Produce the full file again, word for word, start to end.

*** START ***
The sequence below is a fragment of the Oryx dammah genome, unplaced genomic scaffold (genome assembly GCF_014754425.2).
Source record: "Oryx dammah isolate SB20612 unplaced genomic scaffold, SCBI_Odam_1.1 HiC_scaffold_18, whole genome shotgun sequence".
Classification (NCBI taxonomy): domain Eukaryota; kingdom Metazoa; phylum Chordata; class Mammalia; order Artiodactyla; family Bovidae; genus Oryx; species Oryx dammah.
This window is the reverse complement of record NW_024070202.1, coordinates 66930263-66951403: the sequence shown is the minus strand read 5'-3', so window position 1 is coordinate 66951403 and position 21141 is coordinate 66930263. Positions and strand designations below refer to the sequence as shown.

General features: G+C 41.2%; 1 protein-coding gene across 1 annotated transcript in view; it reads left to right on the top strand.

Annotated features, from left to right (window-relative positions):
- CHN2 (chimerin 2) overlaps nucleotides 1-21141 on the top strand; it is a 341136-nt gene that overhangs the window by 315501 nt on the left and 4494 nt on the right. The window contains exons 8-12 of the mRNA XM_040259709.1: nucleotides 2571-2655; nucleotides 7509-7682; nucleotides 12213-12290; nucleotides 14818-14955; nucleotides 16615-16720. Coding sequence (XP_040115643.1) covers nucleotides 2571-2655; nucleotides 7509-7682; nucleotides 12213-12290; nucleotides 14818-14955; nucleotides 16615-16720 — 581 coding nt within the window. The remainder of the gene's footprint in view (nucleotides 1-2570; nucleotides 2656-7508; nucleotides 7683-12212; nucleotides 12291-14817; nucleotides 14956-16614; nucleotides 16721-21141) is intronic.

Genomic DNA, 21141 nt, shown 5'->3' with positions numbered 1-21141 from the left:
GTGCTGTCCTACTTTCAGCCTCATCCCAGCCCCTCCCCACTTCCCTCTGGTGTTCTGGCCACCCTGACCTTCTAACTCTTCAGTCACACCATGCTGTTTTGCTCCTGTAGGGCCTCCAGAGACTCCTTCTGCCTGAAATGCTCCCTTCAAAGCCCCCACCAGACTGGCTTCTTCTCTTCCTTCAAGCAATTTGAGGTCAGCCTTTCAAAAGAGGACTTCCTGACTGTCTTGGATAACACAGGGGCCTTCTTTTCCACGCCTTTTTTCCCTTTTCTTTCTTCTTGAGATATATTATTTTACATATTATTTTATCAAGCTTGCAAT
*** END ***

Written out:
The sequence below is a fragment of the Oryx dammah genome, unplaced genomic scaffold (genome assembly GCF_014754425.2).
Source record: "Oryx dammah isolate SB20612 unplaced genomic scaffold, SCBI_Odam_1.1 HiC_scaffold_18, whole genome shotgun sequence".
Classification (NCBI taxonomy): domain Eukaryota; kingdom Metazoa; phylum Chordata; class Mammalia; order Artiodactyla; family Bovidae; genus Oryx; species Oryx dammah.
This window is the reverse complement of record NW_024070202.1, coordinates 66930263-66951403: the sequence shown is the minus strand read 5'-3', so window position 1 is coordinate 66951403 and position 21141 is coordinate 66930263. Positions and strand designations below refer to the sequence as shown.

General features: G+C 41.2%; 1 protein-coding gene across 1 annotated transcript in view; it reads left to right on the top strand.

Annotated features, from left to right (window-relative positions):
- CHN2 (chimerin 2) overlaps nucleotides 1-21141 on the top strand; it is a 341136-nt gene that overhangs the window by 315501 nt on the left and 4494 nt on the right. The window contains exons 8-12 of the mRNA XM_040259709.1: nucleotides 2571-2655; nucleotides 7509-7682; nucleotides 12213-12290; nucleotides 14818-14955; nucleotides 16615-16720. Coding sequence (XP_040115643.1) covers nucleotides 2571-2655; nucleotides 7509-7682; nucleotides 12213-12290; nucleotides 14818-14955; nucleotides 16615-16720 — 581 coding nt within the window. The remainder of the gene's footprint in view (nucleotides 1-2570; nucleotides 2656-7508; nucleotides 7683-12212; nucleotides 12291-14817; nucleotides 14956-16614; nucleotides 16721-21141) is intronic.

Genomic DNA, 21141 nt, shown 5'->3' with positions numbered 1-21141 from the left:
GTGCTGTCCTACTTTCAGCCTCATCCCAGCCCCTCCCCACTTCCCTCTGGTGTTCTGGCCACCCTGACCTTCTAACTCTTCAGTCACACCATGCTGTTTTGCTCCTGTAGGGCCTCCAGAGACTCCTTCTGCCTGAAATGCTCCCTTCAAAGCCCCCACCAGACTGGCTTCTTCTCTTCCTTCAAGCAATTTGAGGTCAGCCTTTCAAAAGAGGACTTCCTGACTGTCTTGGATAACACAGGGGCCTTCTTTTCCACGCCTTTTTTCCCTTTTCTTTCTTCTTGAGATATATTATTTTACATATTATTTTATCAAGCTTGCAAT